However, for this type of political debate to take place in a meaningful way Parliament must be in session, for it is here where the people’s elected representatives can legitimately work to tackle the problem of structural deficits head on. Instead, with Parliament prorogued, we can expect to see a show and sell tour leading to the tabling of a budget, with a strong possibility that we will plunged into yet another general election, which will resolve nothing considering how votes are distributed regionally.

Constitutional convention anyone?

Sunday, January 10, 2010

Only the Courts Can Bring an End to the Regime of the Strongman in Canada

In a previous post, I put forward the idea that Canada’s system of governance is simply a more sophisticated version of the rule of the strongman to be found in medieval Britain. In short, the winner-take-all format of elections in Canada, embodied by the first-past-the-post method, puts aside any notion of the democratic governance in favour of the rule of those who can muster the necessary resources to win the most territorial fiefdoms (electoral districts). In other words, the electoral system’s bias toward territorial representation at the expense of the fundamental democratic principle that all votes should count and count equally allows a well-heeled minority to usurp the power of the majority.

During the last decade, the number of citizens who have come to realize that our present system is fundamentally flawed grew exponentially. Indeed, there were four referendums, two in B.C., one in Ontario and one in P.E.I. that were organized around the question of changing the voting system. Importantly, each of the referendums was set up in a fashion to ensure that reform would not come about. Essentially, the ballot question was reduced to, "is the suggested model the way to change the system."

Our politicians know all too well that it is much easier to gain a majority by uniting the opponents to a single option than to convince a majority of its merits. As a result, this type of referendum has the effect of saying no to a particular manner of solving the problem, but leaves in place the set of conditions that gave rise to the referendum in the first place, which is exactly what the politicians who arranged these bogus forms of public consultation desired.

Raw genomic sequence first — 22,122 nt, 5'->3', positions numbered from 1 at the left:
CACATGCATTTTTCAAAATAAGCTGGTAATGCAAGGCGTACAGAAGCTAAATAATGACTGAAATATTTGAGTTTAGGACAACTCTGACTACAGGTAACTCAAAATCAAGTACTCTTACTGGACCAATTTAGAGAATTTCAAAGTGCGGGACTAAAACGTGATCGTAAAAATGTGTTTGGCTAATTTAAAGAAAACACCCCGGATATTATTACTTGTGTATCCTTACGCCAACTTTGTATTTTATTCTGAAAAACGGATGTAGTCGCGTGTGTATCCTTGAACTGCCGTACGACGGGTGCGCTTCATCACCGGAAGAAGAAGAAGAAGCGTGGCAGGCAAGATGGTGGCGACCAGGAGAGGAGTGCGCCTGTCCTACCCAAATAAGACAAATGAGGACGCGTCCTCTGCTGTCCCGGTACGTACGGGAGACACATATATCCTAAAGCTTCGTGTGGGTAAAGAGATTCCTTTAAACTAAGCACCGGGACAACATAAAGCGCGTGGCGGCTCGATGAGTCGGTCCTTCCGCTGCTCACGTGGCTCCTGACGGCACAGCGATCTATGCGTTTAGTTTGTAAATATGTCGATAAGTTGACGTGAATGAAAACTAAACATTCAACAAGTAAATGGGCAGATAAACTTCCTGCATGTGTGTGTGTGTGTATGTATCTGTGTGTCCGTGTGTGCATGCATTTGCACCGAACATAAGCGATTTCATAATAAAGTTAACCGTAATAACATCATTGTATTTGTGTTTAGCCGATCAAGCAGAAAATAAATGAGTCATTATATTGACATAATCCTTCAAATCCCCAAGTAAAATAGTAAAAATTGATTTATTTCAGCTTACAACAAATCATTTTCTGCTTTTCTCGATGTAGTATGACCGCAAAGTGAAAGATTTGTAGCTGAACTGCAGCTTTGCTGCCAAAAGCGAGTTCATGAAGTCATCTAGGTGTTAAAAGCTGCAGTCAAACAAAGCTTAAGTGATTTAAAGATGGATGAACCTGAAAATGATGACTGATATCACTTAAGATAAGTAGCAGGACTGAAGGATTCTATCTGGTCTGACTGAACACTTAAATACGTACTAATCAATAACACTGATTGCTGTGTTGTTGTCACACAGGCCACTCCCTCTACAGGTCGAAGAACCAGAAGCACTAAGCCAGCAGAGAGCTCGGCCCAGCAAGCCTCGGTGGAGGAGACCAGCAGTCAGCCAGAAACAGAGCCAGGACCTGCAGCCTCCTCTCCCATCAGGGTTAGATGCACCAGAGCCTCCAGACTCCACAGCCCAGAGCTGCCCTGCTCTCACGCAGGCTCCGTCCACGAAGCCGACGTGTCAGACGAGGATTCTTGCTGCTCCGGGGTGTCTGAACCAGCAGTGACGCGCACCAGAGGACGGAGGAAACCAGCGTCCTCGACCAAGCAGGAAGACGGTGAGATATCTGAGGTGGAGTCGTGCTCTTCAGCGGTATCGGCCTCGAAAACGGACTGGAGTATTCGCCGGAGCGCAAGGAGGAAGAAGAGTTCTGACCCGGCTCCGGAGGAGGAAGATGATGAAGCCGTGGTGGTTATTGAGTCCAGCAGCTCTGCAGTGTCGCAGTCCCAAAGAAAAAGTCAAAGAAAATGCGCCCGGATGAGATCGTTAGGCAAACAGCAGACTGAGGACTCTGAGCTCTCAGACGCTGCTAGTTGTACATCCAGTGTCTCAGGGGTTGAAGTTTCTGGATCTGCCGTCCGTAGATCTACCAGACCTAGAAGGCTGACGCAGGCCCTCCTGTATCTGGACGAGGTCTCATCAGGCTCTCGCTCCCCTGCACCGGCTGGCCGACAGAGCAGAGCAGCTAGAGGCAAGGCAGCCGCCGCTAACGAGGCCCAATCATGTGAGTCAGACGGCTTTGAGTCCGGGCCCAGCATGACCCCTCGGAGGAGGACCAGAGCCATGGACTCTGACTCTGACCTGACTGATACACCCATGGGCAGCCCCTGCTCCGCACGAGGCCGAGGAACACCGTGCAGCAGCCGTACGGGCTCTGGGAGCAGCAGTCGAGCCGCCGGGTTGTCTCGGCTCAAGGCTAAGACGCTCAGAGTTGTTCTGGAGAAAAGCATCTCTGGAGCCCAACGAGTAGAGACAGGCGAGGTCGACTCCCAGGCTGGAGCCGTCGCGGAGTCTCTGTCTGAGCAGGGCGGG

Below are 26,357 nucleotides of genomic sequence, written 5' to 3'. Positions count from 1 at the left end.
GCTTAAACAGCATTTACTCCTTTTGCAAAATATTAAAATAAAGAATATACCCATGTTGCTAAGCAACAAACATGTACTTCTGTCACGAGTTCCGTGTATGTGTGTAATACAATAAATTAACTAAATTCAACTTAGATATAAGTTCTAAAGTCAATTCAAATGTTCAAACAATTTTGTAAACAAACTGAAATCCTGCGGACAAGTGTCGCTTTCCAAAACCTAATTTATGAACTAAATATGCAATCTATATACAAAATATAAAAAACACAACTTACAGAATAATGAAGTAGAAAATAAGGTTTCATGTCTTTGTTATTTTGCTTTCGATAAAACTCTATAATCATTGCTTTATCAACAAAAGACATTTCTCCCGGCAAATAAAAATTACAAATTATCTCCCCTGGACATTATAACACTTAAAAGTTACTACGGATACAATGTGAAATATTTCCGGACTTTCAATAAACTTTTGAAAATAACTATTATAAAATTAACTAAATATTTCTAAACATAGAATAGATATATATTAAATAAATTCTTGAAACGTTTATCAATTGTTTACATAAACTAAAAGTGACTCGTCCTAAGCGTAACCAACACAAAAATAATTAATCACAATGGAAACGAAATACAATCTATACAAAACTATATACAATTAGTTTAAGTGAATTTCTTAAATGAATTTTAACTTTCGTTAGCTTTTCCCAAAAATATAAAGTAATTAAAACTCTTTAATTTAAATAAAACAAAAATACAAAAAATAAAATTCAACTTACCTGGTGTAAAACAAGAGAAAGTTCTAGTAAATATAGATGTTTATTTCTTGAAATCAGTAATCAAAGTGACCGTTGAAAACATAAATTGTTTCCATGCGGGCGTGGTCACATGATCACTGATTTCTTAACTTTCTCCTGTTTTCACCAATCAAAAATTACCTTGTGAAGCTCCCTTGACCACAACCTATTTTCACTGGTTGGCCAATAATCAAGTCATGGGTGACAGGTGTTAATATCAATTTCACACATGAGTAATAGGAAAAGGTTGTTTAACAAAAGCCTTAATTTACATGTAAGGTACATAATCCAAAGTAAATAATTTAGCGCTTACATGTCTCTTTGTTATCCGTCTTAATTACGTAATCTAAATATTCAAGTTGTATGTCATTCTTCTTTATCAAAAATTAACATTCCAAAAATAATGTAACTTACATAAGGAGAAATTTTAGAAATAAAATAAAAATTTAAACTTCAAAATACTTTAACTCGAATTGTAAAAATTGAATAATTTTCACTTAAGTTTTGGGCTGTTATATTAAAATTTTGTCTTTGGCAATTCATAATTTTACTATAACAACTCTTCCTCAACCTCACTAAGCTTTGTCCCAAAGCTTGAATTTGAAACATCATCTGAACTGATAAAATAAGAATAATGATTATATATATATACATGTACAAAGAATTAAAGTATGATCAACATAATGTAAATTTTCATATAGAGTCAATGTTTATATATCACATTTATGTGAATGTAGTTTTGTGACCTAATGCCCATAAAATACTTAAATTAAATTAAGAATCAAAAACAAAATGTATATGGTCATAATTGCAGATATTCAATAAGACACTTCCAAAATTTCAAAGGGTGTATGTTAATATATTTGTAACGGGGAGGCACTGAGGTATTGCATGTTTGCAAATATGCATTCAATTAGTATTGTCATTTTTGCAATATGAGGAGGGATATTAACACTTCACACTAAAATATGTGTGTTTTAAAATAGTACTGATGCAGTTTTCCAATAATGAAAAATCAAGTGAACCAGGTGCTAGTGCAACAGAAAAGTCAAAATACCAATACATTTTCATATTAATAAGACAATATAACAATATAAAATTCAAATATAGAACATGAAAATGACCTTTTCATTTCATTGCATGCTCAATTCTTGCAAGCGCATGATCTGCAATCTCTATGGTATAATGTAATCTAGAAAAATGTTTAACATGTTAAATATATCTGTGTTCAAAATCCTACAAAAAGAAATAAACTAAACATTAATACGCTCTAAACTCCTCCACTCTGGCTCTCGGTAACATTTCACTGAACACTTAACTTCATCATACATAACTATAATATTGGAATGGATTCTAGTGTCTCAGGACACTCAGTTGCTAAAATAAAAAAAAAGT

This desire to perpetuate the status quo arises from the way in which the spoils of electoral victory are to be divided in the present system. True to our medieval past, the control of the public purse is perhaps the easiest way to personal profit. Our political system is rife with patronage in its various forms: appointments, contracts, tax benefits, and favourable legislative intervention, to mention just a few.

When a small minority controls the public purse, the spoils are divided amongst fewer supporters, which create great institutional incentives in keeping the system in place. Indeed, if the majority were to gain control, the financial pie would no doubt be distributed more equitably, but the portion size for the well-connected would be reduced. Given the choice between having a more efficient, equitable, and effective government sensitive to the well-being of the general population and having an inefficient, inequitable, and ineffective government that rewards the chosen few handsomely, it should not come as a surprise that the latter wins the day.

The other thing to keep in mind is that changing the electoral system from within the existing system is practically impossible. The political class, supported by the business sector and the media, enjoys an institutional lock on political power.

Essentially, the electoral system reduces effective voting to choices between two government options, the government of the day or the opposition. Other voting options do exist but they do not lead to any qualitative change of the distribution of power. Thus, many voters who would otherwise support a third option are forced to support either one of the warring factions and have their vote count or vote for their authentic choice and have their votes rendered completely ineffective. Keep in mind that after 143 years of forming federal governments in Canada, only two clans have been successful, the Conservatives and the Liberals.

Faced with the prospect of creating a more equitable electoral system that would allow other ideological options to participate in the exercise of political power – which would break the monopolistic control of the patronage machine that the ruling party enjoys – and staying with the status quo – which guarantees periodic control through alternating roles of forming the government or the opposition – it should not also come as a surprise that despite the obvious flaws inherent to the electoral system the ruling tandem is not inclined to change the system.